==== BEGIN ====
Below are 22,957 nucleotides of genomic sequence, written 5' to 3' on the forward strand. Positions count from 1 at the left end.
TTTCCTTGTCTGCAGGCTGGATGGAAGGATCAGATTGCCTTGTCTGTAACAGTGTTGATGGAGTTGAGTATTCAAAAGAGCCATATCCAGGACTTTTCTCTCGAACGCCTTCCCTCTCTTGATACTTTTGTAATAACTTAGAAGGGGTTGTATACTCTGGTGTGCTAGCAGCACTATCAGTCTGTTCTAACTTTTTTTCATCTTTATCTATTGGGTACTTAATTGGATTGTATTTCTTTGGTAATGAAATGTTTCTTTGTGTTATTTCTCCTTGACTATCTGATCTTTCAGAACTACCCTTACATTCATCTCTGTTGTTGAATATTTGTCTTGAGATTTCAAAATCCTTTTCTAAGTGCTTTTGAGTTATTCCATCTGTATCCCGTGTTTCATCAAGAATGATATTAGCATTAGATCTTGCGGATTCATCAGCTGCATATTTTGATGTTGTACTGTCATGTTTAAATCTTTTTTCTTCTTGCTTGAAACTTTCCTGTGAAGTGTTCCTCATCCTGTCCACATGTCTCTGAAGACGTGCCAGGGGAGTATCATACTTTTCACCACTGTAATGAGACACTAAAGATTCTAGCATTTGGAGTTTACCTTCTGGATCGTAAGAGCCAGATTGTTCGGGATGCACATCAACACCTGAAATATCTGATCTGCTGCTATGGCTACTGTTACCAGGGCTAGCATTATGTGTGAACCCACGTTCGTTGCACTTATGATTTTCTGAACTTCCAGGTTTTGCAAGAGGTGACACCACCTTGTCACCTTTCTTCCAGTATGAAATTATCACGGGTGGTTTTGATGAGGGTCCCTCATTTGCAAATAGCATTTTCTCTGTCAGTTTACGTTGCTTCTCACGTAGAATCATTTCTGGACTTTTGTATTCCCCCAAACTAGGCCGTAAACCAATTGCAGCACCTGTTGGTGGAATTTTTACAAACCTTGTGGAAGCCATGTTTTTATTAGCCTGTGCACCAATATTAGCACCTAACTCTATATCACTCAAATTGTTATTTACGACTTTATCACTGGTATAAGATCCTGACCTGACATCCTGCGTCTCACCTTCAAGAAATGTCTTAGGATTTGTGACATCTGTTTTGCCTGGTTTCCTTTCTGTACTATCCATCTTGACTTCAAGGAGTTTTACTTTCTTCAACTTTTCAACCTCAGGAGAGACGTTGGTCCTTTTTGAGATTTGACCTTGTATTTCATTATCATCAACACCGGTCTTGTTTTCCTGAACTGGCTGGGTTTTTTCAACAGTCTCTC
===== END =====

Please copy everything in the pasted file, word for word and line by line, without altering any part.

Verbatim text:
Below are 22,957 nucleotides of genomic sequence, written 5' to 3' on the forward strand. Positions count from 1 at the left end.
TTTCCTTGTCTGCAGGCTGGATGGAAGGATCAGATTGCCTTGTCTGTAACAGTGTTGATGGAGTTGAGTATTCAAAAGAGCCATATCCAGGACTTTTCTCTCGAACGCCTTCCCTCTCTTGATACTTTTGTAATAACTTAGAAGGGGTTGTATACTCTGGTGTGCTAGCAGCACTATCAGTCTGTTCTAACTTTTTTTCATCTTTATCTATTGGGTACTTAATTGGATTGTATTTCTTTGGTAATGAAATGTTTCTTTGTGTTATTTCTCCTTGACTATCTGATCTTTCAGAACTACCCTTACATTCATCTCTGTTGTTGAATATTTGTCTTGAGATTTCAAAATCCTTTTCTAAGTGCTTTTGAGTTATTCCATCTGTATCCCGTGTTTCATCAAGAATGATATTAGCATTAGATCTTGCGGATTCATCAGCTGCATATTTTGATGTTGTACTGTCATGTTTAAATCTTTTTTCTTCTTGCTTGAAACTTTCCTGTGAAGTGTTCCTCATCCTGTCCACATGTCTCTGAAGACGTGCCAGGGGAGTATCATACTTTTCACCACTGTAATGAGACACTAAAGATTCTAGCATTTGGAGTTTACCTTCTGGATCGTAAGAGCCAGATTGTTCGGGATGCACATCAACACCTGAAATATCTGATCTGCTGCTATGGCTACTGTTACCAGGGCTAGCATTATGTGTGAACCCACGTTCGTTGCACTTATGATTTTCTGAACTTCCAGGTTTTGCAAGAGGTGACACCACCTTGTCACCTTTCTTCCAGTATGAAATTATCACGGGTGGTTTTGATGAGGGTCCCTCATTTGCAAATAGCATTTTCTCTGTCAGTTTACGTTGCTTCTCACGTAGAATCATTTCTGGACTTTTGTATTCCCCCAAACTAGGCCGTAAACCAATTGCAGCACCTGTTGGTGGAATTTTTACAAACCTTGTGGAAGCCATGTTTTTATTAGCCTGTGCACCAATATTAGCACCTAACTCTATATCACTCAAATTGTTATTTACGACTTTATCACTGGTATAAGATCCTGACCTGACATCCTGCGTCTCACCTTCAAGAAATGTCTTAGGATTTGTGACATCTGTTTTGCCTGGTTTCCTTTCTGTACTATCCATCTTGACTTCAAGGAGTTTTACTTTCTTCAACTTTTCAACCTCAGGAGAGACGTTGGTCCTTTTTGAGATTTGACCTTGTATTTCATTATCATCAACACCGGTCTTGTTTTCCTGAACTGGCTGGGTTTTTTCAACAGTCTCTC